Vermandovillers German war cemetery
|Owned by||German War Graves Commission|
|Number of interments||22,632|
The cemetery was created in 1920 by the French Army as a collective cemetery for German soldiers who died on the battle fields of the Somme. Apart from a few casualties from the fighting in the summer and autumn of 1914, those buried here were mainly killed in the Battle of the Somme in 1916, the Battle of Amiens, and the 1918 Spring Offensive. Further remains were recovered in the first years after the war, while cleaning up the battlefields. Even to this day, when major earth movements reveal World War I-era bodies, the dead are re-interred here. The army units of those who rest in Vermandovillers derive from all countries and provinces of the former German Empire.
Initial work on improving the condition of the cemetery arose through establishment of the German War-Care Association in 1927/28, through an agreement with French Army. Trees and shrubs were planted, the cemetery area was bordered with stone walls, and the common graves were marked with wild roses. However, the problem of establishing permanent grave markers remained unresolved due to currency inflation, the Great Depression and the outbreak of World War II.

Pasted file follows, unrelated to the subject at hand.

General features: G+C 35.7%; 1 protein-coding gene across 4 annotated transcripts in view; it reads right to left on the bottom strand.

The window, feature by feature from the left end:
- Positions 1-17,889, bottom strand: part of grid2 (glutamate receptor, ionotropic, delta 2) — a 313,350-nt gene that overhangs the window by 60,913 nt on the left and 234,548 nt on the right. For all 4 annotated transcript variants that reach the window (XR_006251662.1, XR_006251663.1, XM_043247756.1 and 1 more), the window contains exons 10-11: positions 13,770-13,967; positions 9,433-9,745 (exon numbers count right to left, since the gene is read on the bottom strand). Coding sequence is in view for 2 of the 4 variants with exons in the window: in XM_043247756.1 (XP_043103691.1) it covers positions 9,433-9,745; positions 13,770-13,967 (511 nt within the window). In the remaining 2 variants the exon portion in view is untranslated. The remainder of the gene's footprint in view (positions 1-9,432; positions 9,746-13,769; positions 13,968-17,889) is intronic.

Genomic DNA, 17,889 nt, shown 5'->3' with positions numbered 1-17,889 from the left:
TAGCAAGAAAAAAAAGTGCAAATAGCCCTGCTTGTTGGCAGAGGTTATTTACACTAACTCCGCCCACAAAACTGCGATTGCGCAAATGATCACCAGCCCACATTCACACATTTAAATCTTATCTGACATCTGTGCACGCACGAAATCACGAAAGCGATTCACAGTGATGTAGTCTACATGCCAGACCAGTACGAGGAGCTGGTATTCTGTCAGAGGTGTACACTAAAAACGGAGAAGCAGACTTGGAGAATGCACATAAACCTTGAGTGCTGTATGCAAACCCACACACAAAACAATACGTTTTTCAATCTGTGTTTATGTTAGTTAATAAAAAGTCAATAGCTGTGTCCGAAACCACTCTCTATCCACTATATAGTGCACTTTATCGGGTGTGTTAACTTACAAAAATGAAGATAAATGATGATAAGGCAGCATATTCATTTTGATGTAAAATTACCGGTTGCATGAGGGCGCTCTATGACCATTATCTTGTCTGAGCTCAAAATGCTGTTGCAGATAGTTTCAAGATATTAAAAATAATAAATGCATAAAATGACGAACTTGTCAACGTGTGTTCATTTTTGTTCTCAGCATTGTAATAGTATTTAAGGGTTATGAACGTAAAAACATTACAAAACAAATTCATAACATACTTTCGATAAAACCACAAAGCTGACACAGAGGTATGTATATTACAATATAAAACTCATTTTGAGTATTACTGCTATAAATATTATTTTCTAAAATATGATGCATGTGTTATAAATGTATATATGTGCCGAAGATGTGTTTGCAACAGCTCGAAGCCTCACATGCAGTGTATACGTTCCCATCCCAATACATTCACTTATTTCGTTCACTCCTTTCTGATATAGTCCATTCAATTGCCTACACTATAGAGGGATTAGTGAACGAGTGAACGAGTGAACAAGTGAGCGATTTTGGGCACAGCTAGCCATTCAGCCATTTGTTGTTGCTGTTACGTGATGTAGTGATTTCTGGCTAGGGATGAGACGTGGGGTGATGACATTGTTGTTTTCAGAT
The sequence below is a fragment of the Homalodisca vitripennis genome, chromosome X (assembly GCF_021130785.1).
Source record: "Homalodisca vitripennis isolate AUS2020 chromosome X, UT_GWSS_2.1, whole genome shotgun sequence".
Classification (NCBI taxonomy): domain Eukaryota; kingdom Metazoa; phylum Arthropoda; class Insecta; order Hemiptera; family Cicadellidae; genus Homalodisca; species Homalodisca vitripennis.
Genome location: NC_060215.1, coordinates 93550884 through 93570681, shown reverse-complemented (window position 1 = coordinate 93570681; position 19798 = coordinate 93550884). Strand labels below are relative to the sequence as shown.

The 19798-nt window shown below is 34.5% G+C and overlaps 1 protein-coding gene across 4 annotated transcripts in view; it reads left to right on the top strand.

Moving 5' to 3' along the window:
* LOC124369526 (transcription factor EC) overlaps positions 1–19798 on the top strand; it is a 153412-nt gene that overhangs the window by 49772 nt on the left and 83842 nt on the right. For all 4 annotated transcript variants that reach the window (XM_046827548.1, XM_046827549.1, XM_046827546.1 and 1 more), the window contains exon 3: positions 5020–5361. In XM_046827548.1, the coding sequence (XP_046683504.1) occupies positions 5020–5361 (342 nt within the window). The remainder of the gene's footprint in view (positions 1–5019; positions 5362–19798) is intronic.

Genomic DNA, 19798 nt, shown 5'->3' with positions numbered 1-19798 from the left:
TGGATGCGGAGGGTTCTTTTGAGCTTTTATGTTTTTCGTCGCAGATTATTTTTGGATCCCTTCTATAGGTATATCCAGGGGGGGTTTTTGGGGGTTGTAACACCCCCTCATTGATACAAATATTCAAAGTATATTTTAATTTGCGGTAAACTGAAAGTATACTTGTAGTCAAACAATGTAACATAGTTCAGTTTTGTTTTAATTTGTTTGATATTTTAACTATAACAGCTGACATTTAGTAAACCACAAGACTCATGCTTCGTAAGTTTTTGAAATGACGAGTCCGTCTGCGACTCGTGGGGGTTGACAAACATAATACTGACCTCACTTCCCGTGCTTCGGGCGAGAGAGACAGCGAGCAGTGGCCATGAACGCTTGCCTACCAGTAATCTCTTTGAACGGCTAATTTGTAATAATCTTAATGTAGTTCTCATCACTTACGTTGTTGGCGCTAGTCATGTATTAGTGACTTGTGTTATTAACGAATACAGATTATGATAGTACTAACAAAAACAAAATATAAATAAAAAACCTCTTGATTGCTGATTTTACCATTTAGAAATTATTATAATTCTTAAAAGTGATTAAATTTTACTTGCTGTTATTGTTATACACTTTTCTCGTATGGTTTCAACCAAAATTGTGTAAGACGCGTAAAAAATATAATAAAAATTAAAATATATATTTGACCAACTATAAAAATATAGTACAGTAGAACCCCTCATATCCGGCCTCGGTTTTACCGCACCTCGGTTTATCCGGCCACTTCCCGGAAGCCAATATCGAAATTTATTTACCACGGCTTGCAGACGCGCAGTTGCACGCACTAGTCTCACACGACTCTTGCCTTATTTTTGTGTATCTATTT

On completion of the Franco-German War Graves Agreement, the German War Graves Commission was charged with the final design of all German military cemeteries in France dating from the time of World War I.
Starting in 1964, National Association of North Rhine-Westphalia youth camp participants began leveling, soil improvement and replanting on the property, including new layouts for the graves. In 1979, permanent cast-metal markers with the names and dates of those at rest were installed to replace the temporary wooden markers. The Bundeswehr erected the concrete foundations for the metal crosses largely according to survey markings by participants in the National Association youth camps.
Of the 9,455 individual graves in this cemetery, those of 379 at rest remain unknown, while an additional 13,200 dead are interred in 15 mass graves.
Communal graves are marked with heavy stone crosses and metal plaques affixed on the outer walls bearing the names of those who are known. A high forged-steel cross stands in the center of the cemetery.
There has been a fundamental review of landscaping, with grave area plantings, the establishment of new trees and shrubs, and overall maintenance of existing stock.